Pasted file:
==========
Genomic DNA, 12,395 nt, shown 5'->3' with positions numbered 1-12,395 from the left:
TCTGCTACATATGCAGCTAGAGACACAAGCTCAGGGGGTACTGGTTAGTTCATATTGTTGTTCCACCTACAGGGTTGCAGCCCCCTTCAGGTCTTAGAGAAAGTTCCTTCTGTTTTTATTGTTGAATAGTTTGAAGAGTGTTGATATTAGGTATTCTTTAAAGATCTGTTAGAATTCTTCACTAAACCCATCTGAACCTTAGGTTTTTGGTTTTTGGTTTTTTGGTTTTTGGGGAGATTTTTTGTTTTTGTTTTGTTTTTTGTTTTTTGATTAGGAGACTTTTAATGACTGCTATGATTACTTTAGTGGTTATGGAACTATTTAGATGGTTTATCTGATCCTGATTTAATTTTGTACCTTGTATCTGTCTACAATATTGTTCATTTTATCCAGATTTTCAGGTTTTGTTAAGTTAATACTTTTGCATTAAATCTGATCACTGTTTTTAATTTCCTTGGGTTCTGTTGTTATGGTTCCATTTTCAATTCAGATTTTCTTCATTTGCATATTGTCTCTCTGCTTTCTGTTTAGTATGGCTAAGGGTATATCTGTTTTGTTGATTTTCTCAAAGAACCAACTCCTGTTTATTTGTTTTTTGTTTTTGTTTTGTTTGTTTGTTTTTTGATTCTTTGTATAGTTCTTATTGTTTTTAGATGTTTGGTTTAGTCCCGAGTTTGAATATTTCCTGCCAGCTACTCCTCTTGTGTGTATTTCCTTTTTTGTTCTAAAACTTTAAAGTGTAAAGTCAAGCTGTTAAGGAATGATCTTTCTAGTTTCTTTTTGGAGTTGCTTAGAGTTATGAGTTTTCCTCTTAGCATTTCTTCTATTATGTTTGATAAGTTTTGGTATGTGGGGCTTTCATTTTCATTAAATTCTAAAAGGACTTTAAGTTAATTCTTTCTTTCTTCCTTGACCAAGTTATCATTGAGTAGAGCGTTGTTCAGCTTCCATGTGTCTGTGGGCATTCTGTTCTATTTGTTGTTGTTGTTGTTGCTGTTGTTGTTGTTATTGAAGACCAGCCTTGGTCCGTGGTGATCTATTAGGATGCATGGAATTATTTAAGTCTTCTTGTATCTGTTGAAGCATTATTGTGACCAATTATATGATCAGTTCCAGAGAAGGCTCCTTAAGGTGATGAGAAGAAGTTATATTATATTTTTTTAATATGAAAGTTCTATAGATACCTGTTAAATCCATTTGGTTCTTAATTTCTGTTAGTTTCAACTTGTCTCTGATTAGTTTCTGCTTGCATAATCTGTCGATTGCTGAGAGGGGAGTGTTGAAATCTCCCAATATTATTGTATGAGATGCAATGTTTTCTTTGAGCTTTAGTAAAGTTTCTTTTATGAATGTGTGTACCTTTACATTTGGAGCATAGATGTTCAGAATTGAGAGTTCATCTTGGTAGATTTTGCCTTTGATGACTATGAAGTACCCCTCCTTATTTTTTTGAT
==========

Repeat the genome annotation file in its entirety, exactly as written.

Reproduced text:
Genomic DNA, 12,395 nt, shown 5'->3' with positions numbered 1-12,395 from the left:
TCTGCTACATATGCAGCTAGAGACACAAGCTCAGGGGGTACTGGTTAGTTCATATTGTTGTTCCACCTACAGGGTTGCAGCCCCCTTCAGGTCTTAGAGAAAGTTCCTTCTGTTTTTATTGTTGAATAGTTTGAAGAGTGTTGATATTAGGTATTCTTTAAAGATCTGTTAGAATTCTTCACTAAACCCATCTGAACCTTAGGTTTTTGGTTTTTGGTTTTTTGGTTTTTGGGGAGATTTTTTGTTTTTGTTTTGTTTTTTGTTTTTTGATTAGGAGACTTTTAATGACTGCTATGATTACTTTAGTGGTTATGGAACTATTTAGATGGTTTATCTGATCCTGATTTAATTTTGTACCTTGTATCTGTCTACAATATTGTTCATTTTATCCAGATTTTCAGGTTTTGTTAAGTTAATACTTTTGCATTAAATCTGATCACTGTTTTTAATTTCCTTGGGTTCTGTTGTTATGGTTCCATTTTCAATTCAGATTTTCTTCATTTGCATATTGTCTCTCTGCTTTCTGTTTAGTATGGCTAAGGGTATATCTGTTTTGTTGATTTTCTCAAAGAACCAACTCCTGTTTATTTGTTTTTTGTTTTTGTTTTGTTTGTTTGTTTTTTGATTCTTTGTATAGTTCTTATTGTTTTTAGATGTTTGGTTTAGTCCCGAGTTTGAATATTTCCTGCCAGCTACTCCTCTTGTGTGTATTTCCTTTTTTGTTCTAAAACTTTAAAGTGTAAAGTCAAGCTGTTAAGGAATGATCTTTCTAGTTTCTTTTTGGAGTTGCTTAGAGTTATGAGTTTTCCTCTTAGCATTTCTTCTATTATGTTTGATAAGTTTTGGTATGTGGGGCTTTCATTTTCATTAAATTCTAAAAGGACTTTAAGTTAATTCTTTCTTTCTTCCTTGACCAAGTTATCATTGAGTAGAGCGTTGTTCAGCTTCCATGTGTCTGTGGGCATTCTGTTCTATTTGTTGTTGTTGTTGTTGCTGTTGTTGTTGTTATTGAAGACCAGCCTTGGTCCGTGGTGATCTATTAGGATGCATGGAATTATTTAAGTCTTCTTGTATCTGTTGAAGCATTATTGTGACCAATTATATGATCAGTTCCAGAGAAGGCTCCTTAAGGTGATGAGAAGAAGTTATATTATATTTTTTTAATATGAAAGTTCTATAGATACCTGTTAAATCCATTTGGTTCTTAATTTCTGTTAGTTTCAACTTGTCTCTGATTAGTTTCTGCTTGCATAATCTGTCGATTGCTGAGAGGGGAGTGTTGAAATCTCCCAATATTATTGTATGAGATGCAATGTTTTCTTTGAGCTTTAGTAAAGTTTCTTTTATGAATGTGTGTACCTTTACATTTGGAGCATAGATGTTCAGAATTGAGAGTTCATCTTGGTAGATTTTGCCTTTGATGACTATGAAGTACCCCTCCTTATTTTTTTGAT